Hair Spacing Keeps Honeybees Clean During Pollination
With honeybee colony health wavering and researchers trying to find technological ways of pollinating plants in the future, a new Georgia Tech study has looked at how the insects do their job and manage to stay clean.
According to the study, a honeybee can carry up to 30 percent of its body weight in pollen because of the strategic spacing of its nearly three million hairs. The hairs cover the insect’s eyes and entire body in various densities that allow efficient cleaning and transport.
The research found that the gap between each eye hair is approximately the same size as a grain of dandelion pollen, which is typically collected by bees. This keeps the pollen suspended above the eye and allows the forelegs to comb through and collect the particles. The legs are much hairier and the hair is very densely packed — five times denser than the hair on the eyes. This helps the legs collect as much pollen as possible with each swipe. Once the forelegs are sufficiently scrubbed and cleaned by the other legs and the mouth, they return to the eyes and continue the process until the eyes are free of pollen.
The Georgia Tech team tethered bees and used high speed cameras to create the first quantified study of the honeybee cleaning process. They watched as the insects were able to remove up to 15,000 particles from their bodies in three minutes.
“Without these hairs and their specialized spacing, it would be almost impossible for a honeybee to stay clean,” said Guillermo Amador, who led the study while pursuing his doctoral degree at Georgia Tech in mechanical engineering.
This was evident when Amador and the team created a robotic honeybee leg to swipe pollen-covered eyes. When they covered the leg with wax, the smooth, hairless leg gathered four times less pollen.
The high-speed videos also revealed something else.
“Bees have a preprogrammed cleaning routine that doesn’t vary,” said Marguerite Matherne, a Ph.D. student in the George W. Woodruff School of Mechanical Engineering. “Even if they’re not very dirty in the first place, bees always swipe their eyes a dozen times, six times per leg. The first swipe is the most efficient, and they never have to brush the same area of the eye twice.”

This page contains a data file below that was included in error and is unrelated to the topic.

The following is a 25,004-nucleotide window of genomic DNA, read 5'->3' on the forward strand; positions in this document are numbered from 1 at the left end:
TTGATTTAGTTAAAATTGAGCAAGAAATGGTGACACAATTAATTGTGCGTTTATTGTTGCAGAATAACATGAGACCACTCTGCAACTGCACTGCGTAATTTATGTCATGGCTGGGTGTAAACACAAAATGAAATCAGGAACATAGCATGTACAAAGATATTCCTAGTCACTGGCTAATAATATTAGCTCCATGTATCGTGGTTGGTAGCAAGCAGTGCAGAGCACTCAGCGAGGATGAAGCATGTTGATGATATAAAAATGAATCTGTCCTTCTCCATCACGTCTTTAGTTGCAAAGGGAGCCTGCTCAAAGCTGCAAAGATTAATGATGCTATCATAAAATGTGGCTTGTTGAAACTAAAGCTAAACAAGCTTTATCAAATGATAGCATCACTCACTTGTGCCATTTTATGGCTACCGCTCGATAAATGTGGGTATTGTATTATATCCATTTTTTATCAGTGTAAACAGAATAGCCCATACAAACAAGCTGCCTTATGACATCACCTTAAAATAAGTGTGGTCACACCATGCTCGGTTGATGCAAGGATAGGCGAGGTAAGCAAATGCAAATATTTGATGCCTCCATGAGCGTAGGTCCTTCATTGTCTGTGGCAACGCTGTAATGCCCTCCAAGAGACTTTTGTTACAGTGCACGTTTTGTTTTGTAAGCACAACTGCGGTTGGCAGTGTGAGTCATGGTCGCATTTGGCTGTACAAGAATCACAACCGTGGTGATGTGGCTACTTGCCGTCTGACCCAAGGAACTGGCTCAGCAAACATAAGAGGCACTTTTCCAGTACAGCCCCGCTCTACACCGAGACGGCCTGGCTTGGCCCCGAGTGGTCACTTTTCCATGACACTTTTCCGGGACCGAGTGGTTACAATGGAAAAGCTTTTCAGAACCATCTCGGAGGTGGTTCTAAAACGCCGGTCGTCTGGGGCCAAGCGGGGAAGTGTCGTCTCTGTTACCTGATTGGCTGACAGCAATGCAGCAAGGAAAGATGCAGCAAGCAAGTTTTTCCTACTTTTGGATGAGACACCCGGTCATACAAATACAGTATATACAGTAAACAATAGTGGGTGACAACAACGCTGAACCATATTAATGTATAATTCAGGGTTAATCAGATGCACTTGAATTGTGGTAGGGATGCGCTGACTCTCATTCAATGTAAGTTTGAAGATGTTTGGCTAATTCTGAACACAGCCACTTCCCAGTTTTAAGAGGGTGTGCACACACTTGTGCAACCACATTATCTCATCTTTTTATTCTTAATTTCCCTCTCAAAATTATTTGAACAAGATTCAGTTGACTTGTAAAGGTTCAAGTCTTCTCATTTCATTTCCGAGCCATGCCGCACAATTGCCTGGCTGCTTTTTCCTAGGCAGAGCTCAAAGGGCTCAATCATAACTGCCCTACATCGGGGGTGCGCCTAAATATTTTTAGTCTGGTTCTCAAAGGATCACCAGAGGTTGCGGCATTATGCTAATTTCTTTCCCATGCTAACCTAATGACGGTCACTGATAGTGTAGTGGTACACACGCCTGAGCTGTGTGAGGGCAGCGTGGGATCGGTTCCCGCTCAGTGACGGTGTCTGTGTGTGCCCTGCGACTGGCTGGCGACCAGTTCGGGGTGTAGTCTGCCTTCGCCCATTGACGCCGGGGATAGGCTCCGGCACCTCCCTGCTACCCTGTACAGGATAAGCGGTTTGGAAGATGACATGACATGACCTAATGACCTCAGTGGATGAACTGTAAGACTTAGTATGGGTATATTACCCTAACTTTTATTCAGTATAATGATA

The research also found that pollenkitt, the sticky, viscous fluid found on the surface of pollen grains, is essential. When the fluid was removed from pollen during experiments, bees accumulated half as much.
“If we can start learning from natural pollinators, maybe we can create artificial pollinators to take stress off of bees,” said David Hu, a professor in the Woodruff School of Mechanical Engineering and School of Biological Sciences. “Our findings may also be used to create mechanical designs that help keep micro and nanostructured surfaces clean.”
The study, “Honeybee hairs and pollenkitt are essential for pollen capture and removal,” is published in the journal Bioinspiration and Biomimetics.
The study is partially supported by the National Science Foundation (PHY-1255127). Any opinions, findings and conclusions or recommendations expressed in this material are those of the authors and do not necessarily reflect the views of the sponsor.
A honeybee covered by commercial pollen. Photo courtesy: Candler Hobbs, George W. Woodruff School of Mechanical Engineering
A microscopic image of a honeybee's leg hair. Photo courtesy: Georgia Tech Center for Nanoscale Characterization
A microscopic image of the hairs of a bee's eye. Credit: Georgia Tech Center for Nanoscale Characterization